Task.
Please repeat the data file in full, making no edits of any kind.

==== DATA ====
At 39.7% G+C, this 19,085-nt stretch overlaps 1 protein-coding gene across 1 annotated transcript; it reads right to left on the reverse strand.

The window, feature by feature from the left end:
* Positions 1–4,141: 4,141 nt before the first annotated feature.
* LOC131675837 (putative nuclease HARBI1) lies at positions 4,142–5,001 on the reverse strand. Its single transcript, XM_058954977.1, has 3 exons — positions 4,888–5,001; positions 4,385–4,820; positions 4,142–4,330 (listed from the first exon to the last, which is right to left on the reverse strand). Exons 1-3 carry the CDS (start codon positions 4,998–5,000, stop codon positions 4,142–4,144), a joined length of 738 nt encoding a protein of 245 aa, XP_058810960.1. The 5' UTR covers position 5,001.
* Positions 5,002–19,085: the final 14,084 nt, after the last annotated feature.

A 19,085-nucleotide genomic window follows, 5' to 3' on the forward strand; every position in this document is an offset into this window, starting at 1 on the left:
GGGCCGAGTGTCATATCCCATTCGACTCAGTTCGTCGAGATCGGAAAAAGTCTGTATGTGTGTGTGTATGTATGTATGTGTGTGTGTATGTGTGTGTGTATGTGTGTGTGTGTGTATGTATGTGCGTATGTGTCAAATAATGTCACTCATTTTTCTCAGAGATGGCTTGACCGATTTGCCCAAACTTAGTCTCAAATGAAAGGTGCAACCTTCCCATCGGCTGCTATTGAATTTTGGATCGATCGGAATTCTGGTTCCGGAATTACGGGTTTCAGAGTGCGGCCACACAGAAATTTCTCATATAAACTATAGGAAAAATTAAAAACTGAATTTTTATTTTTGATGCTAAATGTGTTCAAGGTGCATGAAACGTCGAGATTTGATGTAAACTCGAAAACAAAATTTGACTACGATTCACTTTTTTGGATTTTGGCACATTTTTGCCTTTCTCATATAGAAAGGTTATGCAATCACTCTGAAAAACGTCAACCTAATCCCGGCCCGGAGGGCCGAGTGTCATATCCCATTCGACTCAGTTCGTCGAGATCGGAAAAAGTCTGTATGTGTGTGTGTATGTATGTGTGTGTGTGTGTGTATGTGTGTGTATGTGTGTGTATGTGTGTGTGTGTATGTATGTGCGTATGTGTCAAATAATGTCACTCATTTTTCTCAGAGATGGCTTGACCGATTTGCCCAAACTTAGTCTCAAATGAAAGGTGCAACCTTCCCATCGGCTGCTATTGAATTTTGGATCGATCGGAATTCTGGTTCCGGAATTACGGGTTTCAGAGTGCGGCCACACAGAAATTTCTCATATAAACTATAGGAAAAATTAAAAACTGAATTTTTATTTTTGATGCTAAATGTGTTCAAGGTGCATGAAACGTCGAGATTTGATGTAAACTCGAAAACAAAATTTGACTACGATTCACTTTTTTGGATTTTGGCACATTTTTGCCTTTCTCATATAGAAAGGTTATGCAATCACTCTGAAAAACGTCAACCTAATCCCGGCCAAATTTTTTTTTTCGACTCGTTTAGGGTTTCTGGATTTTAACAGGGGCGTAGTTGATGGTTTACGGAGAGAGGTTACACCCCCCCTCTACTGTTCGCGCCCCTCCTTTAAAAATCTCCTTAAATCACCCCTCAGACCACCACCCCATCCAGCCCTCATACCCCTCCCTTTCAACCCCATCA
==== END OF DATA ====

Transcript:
At 39.7% G+C, this 19,085-nt stretch overlaps 1 protein-coding gene across 1 annotated transcript; it reads right to left on the reverse strand.

The window, feature by feature from the left end:
* Positions 1–4,141: 4,141 nt before the first annotated feature.
* LOC131675837 (putative nuclease HARBI1) lies at positions 4,142–5,001 on the reverse strand. Its single transcript, XM_058954977.1, has 3 exons — positions 4,888–5,001; positions 4,385–4,820; positions 4,142–4,330 (listed from the first exon to the last, which is right to left on the reverse strand). Exons 1-3 carry the CDS (start codon positions 4,998–5,000, stop codon positions 4,142–4,144), a joined length of 738 nt encoding a protein of 245 aa, XP_058810960.1. The 5' UTR covers position 5,001.
* Positions 5,002–19,085: the final 14,084 nt, after the last annotated feature.

A 19,085-nucleotide genomic window follows, 5' to 3' on the forward strand; every position in this document is an offset into this window, starting at 1 on the left:
GGGCCGAGTGTCATATCCCATTCGACTCAGTTCGTCGAGATCGGAAAAAGTCTGTATGTGTGTGTGTATGTATGTATGTGTGTGTGTATGTGTGTGTGTATGTGTGTGTGTGTGTATGTATGTGCGTATGTGTCAAATAATGTCACTCATTTTTCTCAGAGATGGCTTGACCGATTTGCCCAAACTTAGTCTCAAATGAAAGGTGCAACCTTCCCATCGGCTGCTATTGAATTTTGGATCGATCGGAATTCTGGTTCCGGAATTACGGGTTTCAGAGTGCGGCCACACAGAAATTTCTCATATAAACTATAGGAAAAATTAAAAACTGAATTTTTATTTTTGATGCTAAATGTGTTCAAGGTGCATGAAACGTCGAGATTTGATGTAAACTCGAAAACAAAATTTGACTACGATTCACTTTTTTGGATTTTGGCACATTTTTGCCTTTCTCATATAGAAAGGTTATGCAATCACTCTGAAAAACGTCAACCTAATCCCGGCCCGGAGGGCCGAGTGTCATATCCCATTCGACTCAGTTCGTCGAGATCGGAAAAAGTCTGTATGTGTGTGTGTATGTATGTGTGTGTGTGTGTGTATGTGTGTGTATGTGTGTGTATGTGTGTGTGTGTATGTATGTGCGTATGTGTCAAATAATGTCACTCATTTTTCTCAGAGATGGCTTGACCGATTTGCCCAAACTTAGTCTCAAATGAAAGGTGCAACCTTCCCATCGGCTGCTATTGAATTTTGGATCGATCGGAATTCTGGTTCCGGAATTACGGGTTTCAGAGTGCGGCCACACAGAAATTTCTCATATAAACTATAGGAAAAATTAAAAACTGAATTTTTATTTTTGATGCTAAATGTGTTCAAGGTGCATGAAACGTCGAGATTTGATGTAAACTCGAAAACAAAATTTGACTACGATTCACTTTTTTGGATTTTGGCACATTTTTGCCTTTCTCATATAGAAAGGTTATGCAATCACTCTGAAAAACGTCAACCTAATCCCGGCCAAATTTTTTTTTTCGACTCGTTTAGGGTTTCTGGATTTTAACAGGGGCGTAGTTGATGGTTTACGGAGAGAGGTTACACCCCCCCTCTACTGTTCGCGCCCCTCCTTTAAAAATCTCCTTAAATCACCCCTCAGACCACCACCCCATCCAGCCCTCATACCCCTCCCTTTCAACCCCATCA